Fred Saad: Yeah. So obviously, I think we all recognize that when you castrate an elderly person, it takes them sometimes forever to recover their testosterone. And the inverse is often seen in younger patients. So overall in the first analysis, there was a very big difference. At 90 days, about half the patients recovered their testosterone in the relugolix group versus almost none in the leuprolide group by 90 days, when treated for 48 weeks, obviously. So here in the subgroups, patients that were under 65, about 80% actually recovered testosterone within 90 days versus about 17% with leuprolide.

Charles Ryan: So essentially, these results show that the rates of castration were pretty much the same regardless of age, as one might expect. But perhaps the greatest difference was noted in the recovery, testosterone recovery, 90 days or so after discontinuing. And that may be where there is a pretty distinctive advantage, especially when we layer in the cardiovascular risk.

Fred Saad: Yeah, absolutely. So we actually looked at different age groups. And patients below 65, where often they are very anxious to recover their testosterone when they don't need the effects of ADT, about 80% actually recovered within 90 days compared to about 17% with the leuprolide. So clearly, if you want testosterone to recover quickly, and which is often what we want when we stop ADT, there is a big difference in the young group, but also in the elderly. So in the 75-year-olds and older, just about 40% recovered within 90 days versus zero with leuprolide. [crosstalk 00:04:59]

Charles Ryan: It's speculation, I suppose, but that may drive some of the difference perhaps in long-term cardiovascular morbidity, if older patients have castrated levels of testosterone for longer, they're probably going to be at an increased risk for cardiovascular or cerebrovascular events. So when we consider this across a whole population of hundreds and thousands of men taking intermittent and hormonal therapy, or getting hormone therapy with radiation or something like that, we could see an impact on those outcomes perhaps. And that will be something that should be followed over time. Can you speak, just a little bit about how relugolix is being integrated into care and where these data might be driving the use of the drug either in Canada or elsewhere at this time? Or is it too early to know?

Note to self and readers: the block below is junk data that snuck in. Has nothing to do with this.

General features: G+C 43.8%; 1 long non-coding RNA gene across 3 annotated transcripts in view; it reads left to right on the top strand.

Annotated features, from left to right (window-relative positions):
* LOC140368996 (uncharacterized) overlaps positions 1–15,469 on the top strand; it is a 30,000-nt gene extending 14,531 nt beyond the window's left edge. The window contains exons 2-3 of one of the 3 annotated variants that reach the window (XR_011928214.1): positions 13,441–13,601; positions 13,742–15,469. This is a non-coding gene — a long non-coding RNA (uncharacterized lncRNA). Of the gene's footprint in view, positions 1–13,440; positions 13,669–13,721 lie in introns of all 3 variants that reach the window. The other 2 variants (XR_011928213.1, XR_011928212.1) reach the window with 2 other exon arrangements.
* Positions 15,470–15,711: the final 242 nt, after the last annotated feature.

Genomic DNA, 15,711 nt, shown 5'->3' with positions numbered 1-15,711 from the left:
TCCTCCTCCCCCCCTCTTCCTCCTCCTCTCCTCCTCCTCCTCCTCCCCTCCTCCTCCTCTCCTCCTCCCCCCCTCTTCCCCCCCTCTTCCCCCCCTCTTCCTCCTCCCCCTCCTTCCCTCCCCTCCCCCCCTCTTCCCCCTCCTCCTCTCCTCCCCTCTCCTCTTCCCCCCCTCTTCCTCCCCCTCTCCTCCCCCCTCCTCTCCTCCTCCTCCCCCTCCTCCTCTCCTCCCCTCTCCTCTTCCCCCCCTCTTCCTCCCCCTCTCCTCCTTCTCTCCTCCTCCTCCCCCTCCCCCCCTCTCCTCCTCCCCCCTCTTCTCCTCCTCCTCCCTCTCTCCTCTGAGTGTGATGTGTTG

Fred Saad: I think it's still too early for Canada, but in the states, it looks like it's picking up quite a bit. I mean, I think a lot of us were intrigued by the data from antagonists but felt that the differences didn't justify the inconvenience of a monthly injection that was painful.

Charles Ryan: Right.

Fred Saad: And we've had patients develop some severe local reactions that asked us to stop this therapy.

Charles Ryan: Right.

Fred Saad: So I think we all looked for an alternative to what is presently available. So I think it's interesting.

Charles Ryan: Yeah. It is going to be interesting to see how it rolls out over the next year or two or three because what you do have is you do have the triad of efficacy, safety, and convenience, really, in many ways, all favoring relugolix over degarelix for sure, well, over the LHRH agonists, and perhaps even over degarelix with the monthly painful injection. [crosstalk 00:06:40] So it is a shift in our practice patterns, not having to schedule those injections.

Fred Saad: Yeah. But obviously, I mean, there are always the positives, but also I think we have to recognize the negatives. The negatives are if patients are not compliant, the half-life is relatively short. So you need to have patients compliant that are going to take their drugs. And even though I'm the co-PI of the study, I have to recognize that we still don't have a lot of safety data in combination. You led the abiraterone trials, there are a lot of things we use in late-stage disease that we still need to figure out the safety of combining these agents that go through the hepatic pathway, right?

Charles Ryan: Right.

Fred Saad: So there is still some work to do, but [crosstalk 00:07:23].

Charles Ryan: Yeah, for sure. Especially in the combinations of oral agents, I would agree with that entirely. But, and it is as you point out, important for us to know that our patients are getting the therapies we've prescribed for them. And when we actually see the needle go into the muscle, we know that it's there, but we do not know what happens when something reaches the medicine cabinet at their home. So agreed, a lot more to study, but at least it provides another option for our patients to think about. And I agree, we are seeing a pretty decent uptake of it here in the US.

Fred Saad: Yeah.

Charles Ryan: So all right, Fred. Well, great to see you. And we look forward to seeing you in person in the coming year, I hope. And thanks, as always for your insight into these important areas.

Fred Saad: Thanks a lot, Chuck, for having me.

Charles Ryan: Yeah.